Guide: How to cite a Blog in Harvard - University of Abertay Dundee style

Guide: How to cite a Blog in Harvard - University of Abertay Dundee style

Cite A Blog in Harvard - University of Abertay Dundee style

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Use the following template to cite a blog using the Harvard - University of Abertay Dundee citation style. For help with other source types, like books, PDFs, or websites, check out our other guides. To have your reference list or bibliography automatically made for you, try our free citation generator.

Key:

Pink text = information that you will need to find from the source.
Black text = text required by the Harvard - University of Abertay Dundee style.

Reference list

Place this part in your bibliography or reference list at the end of your assignment.

Template:

Author Surname, A Year Published, Title, Publication Title, viewed 10 October, 2013, <http://Website URL>.

Example:

Ogunjobi, O 2014, Explaining the Law of One Price, ECON-467/FIN-420 Fall 2014, viewed 23 October, 2014, <http://galen.edu.bz/moodle/mod/forum/discuss.php?d=8136>.

In-text citation

Place this part right after the quote or reference to the source in your assignment.

Template

(Author Surname Year Published)

Example

Countries imposition of various technical barriers to trade like tariffs and quota has fueled the deviation from the law of one price. The tariff required of imported good would automatically differentiate the price of such incoming goods to that on the domestic market thus, not fulfilling the law of one price. Even though the WTO as part of its principle doesn’t allow for discrimination of domestic good from foreign goods or services still allow for exceptions in some special cases.

Another reason according the class text is prohibitive transaction costs that prevent trade. The textbook uses the non-tradable service of a haircut as an example. Saying because the price of haircut in two countries are the same (satisfying the law of one price), the transaction cost for a consumer to consume that service is on the very high side thereby making the trade of such service impossible (deviation from the law of one price). (Bekaert, & Hodrick, 2012).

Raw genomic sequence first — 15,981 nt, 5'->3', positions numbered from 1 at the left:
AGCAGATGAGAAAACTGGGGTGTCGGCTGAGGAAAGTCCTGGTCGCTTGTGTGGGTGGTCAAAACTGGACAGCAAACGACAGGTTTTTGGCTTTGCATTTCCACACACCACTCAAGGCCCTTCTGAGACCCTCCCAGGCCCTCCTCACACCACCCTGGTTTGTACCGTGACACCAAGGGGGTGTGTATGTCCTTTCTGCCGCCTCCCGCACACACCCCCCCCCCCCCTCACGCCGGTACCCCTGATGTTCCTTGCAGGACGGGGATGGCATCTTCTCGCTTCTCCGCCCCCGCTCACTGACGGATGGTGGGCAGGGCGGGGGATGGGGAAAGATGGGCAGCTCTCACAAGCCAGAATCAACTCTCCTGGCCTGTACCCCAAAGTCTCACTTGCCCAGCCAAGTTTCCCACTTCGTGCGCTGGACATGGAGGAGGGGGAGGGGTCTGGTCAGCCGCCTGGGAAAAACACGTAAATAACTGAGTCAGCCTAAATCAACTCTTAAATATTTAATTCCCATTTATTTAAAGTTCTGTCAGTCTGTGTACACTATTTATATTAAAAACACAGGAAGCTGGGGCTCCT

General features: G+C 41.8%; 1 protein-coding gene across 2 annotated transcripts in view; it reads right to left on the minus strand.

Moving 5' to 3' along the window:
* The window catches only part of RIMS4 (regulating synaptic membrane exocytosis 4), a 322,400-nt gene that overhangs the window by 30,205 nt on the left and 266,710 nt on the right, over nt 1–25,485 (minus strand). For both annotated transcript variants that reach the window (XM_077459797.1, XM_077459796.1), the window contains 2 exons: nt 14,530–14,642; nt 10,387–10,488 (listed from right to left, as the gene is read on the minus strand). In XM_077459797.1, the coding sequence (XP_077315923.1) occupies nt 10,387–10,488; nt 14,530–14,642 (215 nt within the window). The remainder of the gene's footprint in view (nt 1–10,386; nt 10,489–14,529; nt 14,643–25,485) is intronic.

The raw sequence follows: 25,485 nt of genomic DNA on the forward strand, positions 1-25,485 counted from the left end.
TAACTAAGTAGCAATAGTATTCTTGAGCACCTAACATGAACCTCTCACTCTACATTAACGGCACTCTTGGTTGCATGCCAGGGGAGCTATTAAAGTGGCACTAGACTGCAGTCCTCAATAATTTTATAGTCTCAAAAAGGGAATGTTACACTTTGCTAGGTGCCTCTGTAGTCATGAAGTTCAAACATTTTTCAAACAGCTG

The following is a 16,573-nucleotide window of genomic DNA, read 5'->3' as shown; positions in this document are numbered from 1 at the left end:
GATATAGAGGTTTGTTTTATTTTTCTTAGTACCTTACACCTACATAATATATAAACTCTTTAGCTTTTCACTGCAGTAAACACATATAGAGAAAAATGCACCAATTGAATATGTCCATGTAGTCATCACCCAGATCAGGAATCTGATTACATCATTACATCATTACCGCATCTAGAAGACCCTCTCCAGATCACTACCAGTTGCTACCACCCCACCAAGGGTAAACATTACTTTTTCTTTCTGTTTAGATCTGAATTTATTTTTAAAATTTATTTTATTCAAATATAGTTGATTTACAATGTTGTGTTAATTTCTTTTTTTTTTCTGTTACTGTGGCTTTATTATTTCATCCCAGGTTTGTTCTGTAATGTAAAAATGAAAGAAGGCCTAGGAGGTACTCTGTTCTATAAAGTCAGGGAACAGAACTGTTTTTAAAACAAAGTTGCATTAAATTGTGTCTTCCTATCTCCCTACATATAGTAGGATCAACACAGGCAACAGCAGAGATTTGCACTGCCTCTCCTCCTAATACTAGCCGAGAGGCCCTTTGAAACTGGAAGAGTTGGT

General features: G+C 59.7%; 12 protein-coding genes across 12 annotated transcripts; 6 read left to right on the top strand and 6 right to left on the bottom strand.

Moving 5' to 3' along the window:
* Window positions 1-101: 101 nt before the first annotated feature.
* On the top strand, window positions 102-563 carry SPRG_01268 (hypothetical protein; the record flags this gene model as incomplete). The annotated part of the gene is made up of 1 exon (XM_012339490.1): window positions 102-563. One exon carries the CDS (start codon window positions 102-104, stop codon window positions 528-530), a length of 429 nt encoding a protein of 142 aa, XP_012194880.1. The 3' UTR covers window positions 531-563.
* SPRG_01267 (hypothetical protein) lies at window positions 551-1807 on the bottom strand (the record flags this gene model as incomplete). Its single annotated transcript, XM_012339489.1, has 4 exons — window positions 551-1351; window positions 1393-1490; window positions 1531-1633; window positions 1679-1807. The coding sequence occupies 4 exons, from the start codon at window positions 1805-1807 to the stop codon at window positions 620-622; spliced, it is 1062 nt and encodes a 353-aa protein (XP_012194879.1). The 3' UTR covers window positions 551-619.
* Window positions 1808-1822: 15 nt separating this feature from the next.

Another factor that allows for deviation from the law of one price is the presence of speculation and contracts. This is so because of the difficulty in the availability of buyers at a particular time, also the uncertainty of the exchange rate. This allows for speculation, which is only guaranteed if there is a transaction contract that allows for trade at an already agreed price barring any sudden changes in the exchange rate. (Bekaert, & Hodrick, 2012).

Sticky prices of goods, is one of the other reasons that allows for a deviation from the law of one price. “Unlike exchange rates and the prices of financial assets such as stocks and bonds, which change continuously, the nominal prices of many goods and services are not changed very often. Economists say the prices of such goods and services are “sticky.”” (Bekaert, & Hodrick, 2012). Raw commodities that trade on commodity exchanges around the world such as metals, cattle, cocoa, do very well satisfy the law of one price. (These kinds of goods are called auction goods). While customer goods tend not to satisfy the law as there are heterogeneous and are highly differentiated; changing their prices to reflect uniformity comes at cost which only a handful of producer or suppliers are willing to incur and it also exert a particular burden on the consumers. (Bekaert, & Hodrick, 2012). (Ogunjobi 2014)

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